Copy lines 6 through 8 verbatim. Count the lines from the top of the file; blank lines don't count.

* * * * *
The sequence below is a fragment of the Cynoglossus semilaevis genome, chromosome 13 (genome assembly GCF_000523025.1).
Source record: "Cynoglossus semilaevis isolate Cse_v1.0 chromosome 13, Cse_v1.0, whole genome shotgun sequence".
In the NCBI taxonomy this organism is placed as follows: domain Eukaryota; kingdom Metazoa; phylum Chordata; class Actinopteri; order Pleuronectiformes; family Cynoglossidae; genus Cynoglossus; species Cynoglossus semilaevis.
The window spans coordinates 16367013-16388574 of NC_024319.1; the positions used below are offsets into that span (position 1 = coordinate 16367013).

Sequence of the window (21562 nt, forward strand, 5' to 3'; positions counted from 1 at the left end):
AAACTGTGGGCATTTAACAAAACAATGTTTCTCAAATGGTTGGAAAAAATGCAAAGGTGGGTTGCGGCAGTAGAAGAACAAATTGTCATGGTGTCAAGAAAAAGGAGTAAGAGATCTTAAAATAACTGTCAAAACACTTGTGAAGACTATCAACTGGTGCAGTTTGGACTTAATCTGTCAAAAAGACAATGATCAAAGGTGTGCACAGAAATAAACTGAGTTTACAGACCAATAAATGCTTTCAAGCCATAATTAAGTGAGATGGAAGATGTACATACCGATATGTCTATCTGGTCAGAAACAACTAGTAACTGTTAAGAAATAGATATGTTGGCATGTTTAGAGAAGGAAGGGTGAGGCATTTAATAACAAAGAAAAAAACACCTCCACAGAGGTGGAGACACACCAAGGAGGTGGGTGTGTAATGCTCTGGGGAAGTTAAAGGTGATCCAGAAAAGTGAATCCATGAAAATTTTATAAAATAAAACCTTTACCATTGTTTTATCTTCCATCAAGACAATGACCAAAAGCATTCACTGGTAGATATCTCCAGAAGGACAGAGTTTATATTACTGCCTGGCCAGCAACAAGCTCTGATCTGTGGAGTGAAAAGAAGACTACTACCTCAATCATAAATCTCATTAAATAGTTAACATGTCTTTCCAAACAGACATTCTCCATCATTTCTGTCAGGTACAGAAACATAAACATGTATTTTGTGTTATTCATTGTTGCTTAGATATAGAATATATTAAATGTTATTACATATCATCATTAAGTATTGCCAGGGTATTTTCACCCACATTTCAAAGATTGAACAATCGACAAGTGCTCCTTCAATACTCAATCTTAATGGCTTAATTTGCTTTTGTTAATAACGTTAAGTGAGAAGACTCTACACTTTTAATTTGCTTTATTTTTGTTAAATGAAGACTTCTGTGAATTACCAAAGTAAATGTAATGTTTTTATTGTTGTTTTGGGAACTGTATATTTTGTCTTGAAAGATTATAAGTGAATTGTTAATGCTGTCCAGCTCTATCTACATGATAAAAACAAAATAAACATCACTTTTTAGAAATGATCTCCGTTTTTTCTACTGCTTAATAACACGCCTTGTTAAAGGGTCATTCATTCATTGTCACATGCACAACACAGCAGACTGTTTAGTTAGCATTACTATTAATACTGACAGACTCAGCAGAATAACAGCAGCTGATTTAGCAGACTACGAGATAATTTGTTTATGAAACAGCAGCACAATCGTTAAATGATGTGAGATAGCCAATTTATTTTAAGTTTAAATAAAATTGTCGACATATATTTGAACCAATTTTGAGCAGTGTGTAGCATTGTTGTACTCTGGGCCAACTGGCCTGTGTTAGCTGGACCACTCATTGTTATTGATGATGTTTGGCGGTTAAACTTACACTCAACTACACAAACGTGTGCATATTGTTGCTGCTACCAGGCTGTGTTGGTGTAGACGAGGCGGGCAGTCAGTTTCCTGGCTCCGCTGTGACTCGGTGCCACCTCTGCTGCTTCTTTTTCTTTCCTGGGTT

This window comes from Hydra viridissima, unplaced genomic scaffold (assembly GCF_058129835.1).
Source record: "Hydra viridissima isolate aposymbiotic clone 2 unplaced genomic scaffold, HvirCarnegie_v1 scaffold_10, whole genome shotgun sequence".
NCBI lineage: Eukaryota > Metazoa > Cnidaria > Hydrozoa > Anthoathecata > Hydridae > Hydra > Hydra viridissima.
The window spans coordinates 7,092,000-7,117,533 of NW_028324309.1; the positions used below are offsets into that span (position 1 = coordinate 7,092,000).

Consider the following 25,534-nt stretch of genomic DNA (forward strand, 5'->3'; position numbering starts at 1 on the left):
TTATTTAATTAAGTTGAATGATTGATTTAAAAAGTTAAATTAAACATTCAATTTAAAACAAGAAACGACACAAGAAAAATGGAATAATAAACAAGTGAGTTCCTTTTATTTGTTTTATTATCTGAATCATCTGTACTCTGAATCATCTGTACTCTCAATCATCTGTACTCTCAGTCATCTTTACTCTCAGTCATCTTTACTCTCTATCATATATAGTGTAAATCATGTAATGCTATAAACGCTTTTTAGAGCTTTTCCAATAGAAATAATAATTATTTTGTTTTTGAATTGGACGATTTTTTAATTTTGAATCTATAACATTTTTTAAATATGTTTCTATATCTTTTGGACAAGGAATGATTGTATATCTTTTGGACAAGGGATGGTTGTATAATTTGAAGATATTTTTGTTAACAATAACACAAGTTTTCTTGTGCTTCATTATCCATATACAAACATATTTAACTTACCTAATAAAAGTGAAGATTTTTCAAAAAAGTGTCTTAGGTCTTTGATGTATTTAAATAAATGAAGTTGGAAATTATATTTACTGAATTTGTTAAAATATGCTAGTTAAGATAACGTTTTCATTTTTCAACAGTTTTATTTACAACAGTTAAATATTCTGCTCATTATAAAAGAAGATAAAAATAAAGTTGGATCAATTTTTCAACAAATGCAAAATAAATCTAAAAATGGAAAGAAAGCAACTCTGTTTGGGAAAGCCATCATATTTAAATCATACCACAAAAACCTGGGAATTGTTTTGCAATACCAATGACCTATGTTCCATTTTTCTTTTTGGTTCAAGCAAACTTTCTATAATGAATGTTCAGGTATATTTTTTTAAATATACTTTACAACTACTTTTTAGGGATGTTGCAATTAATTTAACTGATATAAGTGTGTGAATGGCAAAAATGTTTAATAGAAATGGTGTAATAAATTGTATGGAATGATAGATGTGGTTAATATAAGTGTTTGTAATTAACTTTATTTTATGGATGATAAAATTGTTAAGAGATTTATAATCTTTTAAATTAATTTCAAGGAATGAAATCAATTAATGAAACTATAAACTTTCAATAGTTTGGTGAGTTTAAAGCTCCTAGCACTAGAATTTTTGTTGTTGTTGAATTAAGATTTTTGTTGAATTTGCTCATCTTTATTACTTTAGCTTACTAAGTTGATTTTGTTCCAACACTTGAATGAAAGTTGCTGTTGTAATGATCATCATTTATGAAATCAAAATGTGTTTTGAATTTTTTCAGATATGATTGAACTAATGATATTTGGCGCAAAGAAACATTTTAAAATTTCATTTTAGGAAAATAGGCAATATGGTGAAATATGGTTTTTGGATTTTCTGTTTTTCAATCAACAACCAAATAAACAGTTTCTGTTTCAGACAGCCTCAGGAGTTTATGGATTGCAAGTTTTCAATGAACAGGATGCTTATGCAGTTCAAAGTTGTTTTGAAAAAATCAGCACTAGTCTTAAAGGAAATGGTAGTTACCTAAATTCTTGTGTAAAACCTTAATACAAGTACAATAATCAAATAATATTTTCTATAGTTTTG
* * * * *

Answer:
AAACTGTGGGCATTTAACAAAACAATGTTTCTCAAATGGTTGGAAAAAATGCAAAGGTGGGTTGCGGCAGTAGAAGAACAAATTGTCATGGTGTCAAGAAAAAGGAGTAAGAGATCTTAAAATAACTGTCAAAACACTTGTGAAGACTATCAACTGGTGCAGTTTGGACTTAATCTGTCAAAAAGACAATGATCAAAGGTGTGCACAGAAATAAACTGAGTTTACAGACCAATAAATGCTTTCAAGCCATAATTAAGTGAGATGGAAGATGTACATACCGATATGTCTATCTGGTCAGAAACAACTAGTAACTGTTAAGAAATAGATATGTTGGCATGTTTAGAGAAGGAAGGGTGAGGCATTTAATAACAAAGAAAAAAACACCTCCACAGAGGTGGAGACACACCAAGGAGGTGGGTGTGTAATGCTCTGGGGAAGTTAAAGGTGATCCAGAAAAGTGAATCCATGAAAATTTTATAAAATAAAACCTTTACCATTGTTTTATCTTCCATCAAGACAATGACCAAAAGCATTCACTGGTAGATATCTCCAGAAGGACAGAGTTTATATTACTGCCTGGCCAGCAACAAGCTCTGATCTGTGGAGTGAAAAGAAGACTACTACCTCAATCATAAATCTCATTAAATAGTTAACATGTCTTTCCAAACAGACATTCTCCATCATTTCTGTCAGGTACAGAAACATAAACATGTATTTTGTGTTATTCATTGTTGCTTAGATATAGAATATATTAAATGTTATTACATATCATCATTAAGTATTGCCAGGGTATTTTCACCCACATTTCAAAGATTGAACAATCGACAAGTGCTCCTTCAATACTCAATCTTAATGGCTTAATTTGCTTTTGTTAATAACGTTAAGTGAGAAGACTCTACACTTTTAATTTGCTTTATTTTTGTTAAATGAAGACTTCTGTGAATTACCAAAGTAAATGTAATGTTTTTATTGTTGTTTTGGGAACTGTATATTTTGTCTTGAAAGATTATAAGTGAATTGTTAATGCTGTCCAGCTCTATCTACATGATAAAAACAAAATAAACATCACTTTTTAGAAATGATCTCCGTTTTTTCTACTGCTTAATAACACGCCTTGTTAAAGGGTCATTCATTCATTGTCACATGCACAACACAGCAGACTGTTTAGTTAGCATTACTATTAATACTGACAGACTCAGCAGAATAACAGCAGCTGATTTAGCAGACTACGAGATAATTTGTTTATGAAACAGCAGCACAATCGTTAAATGATGTGAGATAGCCAATTTATTTTAAGTTTAAATAAAATTGTCGACATATATTTGAACCAATTTTGAGCAGTGTGTAGCATTGTTGTACTCTGGGCCAACTGGCCTGTGTTAGCTGGACCACTCATTGTTATTGATGATGTTTGGCGGTTAAACTTACACTCAACTACACAAACGTGTGCATATTGTTGCTGCTACCAGGCTGTGTTGGTGTAGACGAGGCGGGCAGTCAGTTTCCTGGCTCCGCTGTGACTCGGTGCCACCTCTGCTGCTTCTTTTTCTTTCCTGGGTT

This window comes from Hydra viridissima, unplaced genomic scaffold (assembly GCF_058129835.1).
Source record: "Hydra viridissima isolate aposymbiotic clone 2 unplaced genomic scaffold, HvirCarnegie_v1 scaffold_10, whole genome shotgun sequence".